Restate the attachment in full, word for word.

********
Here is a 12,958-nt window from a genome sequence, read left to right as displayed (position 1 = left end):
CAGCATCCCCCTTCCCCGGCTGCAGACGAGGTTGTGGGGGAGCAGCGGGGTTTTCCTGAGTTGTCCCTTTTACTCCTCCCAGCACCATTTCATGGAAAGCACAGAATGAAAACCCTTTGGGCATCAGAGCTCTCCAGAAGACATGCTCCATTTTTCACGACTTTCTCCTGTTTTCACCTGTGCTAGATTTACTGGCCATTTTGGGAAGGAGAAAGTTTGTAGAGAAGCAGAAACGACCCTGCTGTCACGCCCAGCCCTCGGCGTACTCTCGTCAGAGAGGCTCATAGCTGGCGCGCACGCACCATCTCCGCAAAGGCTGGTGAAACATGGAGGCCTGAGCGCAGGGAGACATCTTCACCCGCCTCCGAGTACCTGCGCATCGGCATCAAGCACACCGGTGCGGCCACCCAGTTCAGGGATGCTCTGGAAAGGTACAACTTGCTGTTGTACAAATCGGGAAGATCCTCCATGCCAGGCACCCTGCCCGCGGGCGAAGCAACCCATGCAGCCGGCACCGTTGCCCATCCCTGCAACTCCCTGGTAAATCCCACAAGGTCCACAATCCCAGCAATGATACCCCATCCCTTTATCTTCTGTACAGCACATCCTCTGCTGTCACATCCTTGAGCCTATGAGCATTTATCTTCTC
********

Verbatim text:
Here is a 12,958-nt window from a genome sequence, read left to right as displayed (position 1 = left end):
CAGCATCCCCCTTCCCCGGCTGCAGACGAGGTTGTGGGGGAGCAGCGGGGTTTTCCTGAGTTGTCCCTTTTACTCCTCCCAGCACCATTTCATGGAAAGCACAGAATGAAAACCCTTTGGGCATCAGAGCTCTCCAGAAGACATGCTCCATTTTTCACGACTTTCTCCTGTTTTCACCTGTGCTAGATTTACTGGCCATTTTGGGAAGGAGAAAGTTTGTAGAGAAGCAGAAACGACCCTGCTGTCACGCCCAGCCCTCGGCGTACTCTCGTCAGAGAGGCTCATAGCTGGCGCGCACGCACCATCTCCGCAAAGGCTGGTGAAACATGGAGGCCTGAGCGCAGGGAGACATCTTCACCCGCCTCCGAGTACCTGCGCATCGGCATCAAGCACACCGGTGCGGCCACCCAGTTCAGGGATGCTCTGGAAAGGTACAACTTGCTGTTGTACAAATCGGGAAGATCCTCCATGCCAGGCACCCTGCCCGCGGGCGAAGCAACCCATGCAGCCGGCACCGTTGCCCATCCCTGCAACTCCCTGGTAAATCCCACAAGGTCCACAATCCCAGCAATGATACCCCATCCCTTTATCTTCTGTACAGCACATCCTCTGCTGTCACATCCTTGAGCCTATGAGCATTTATCTTCTC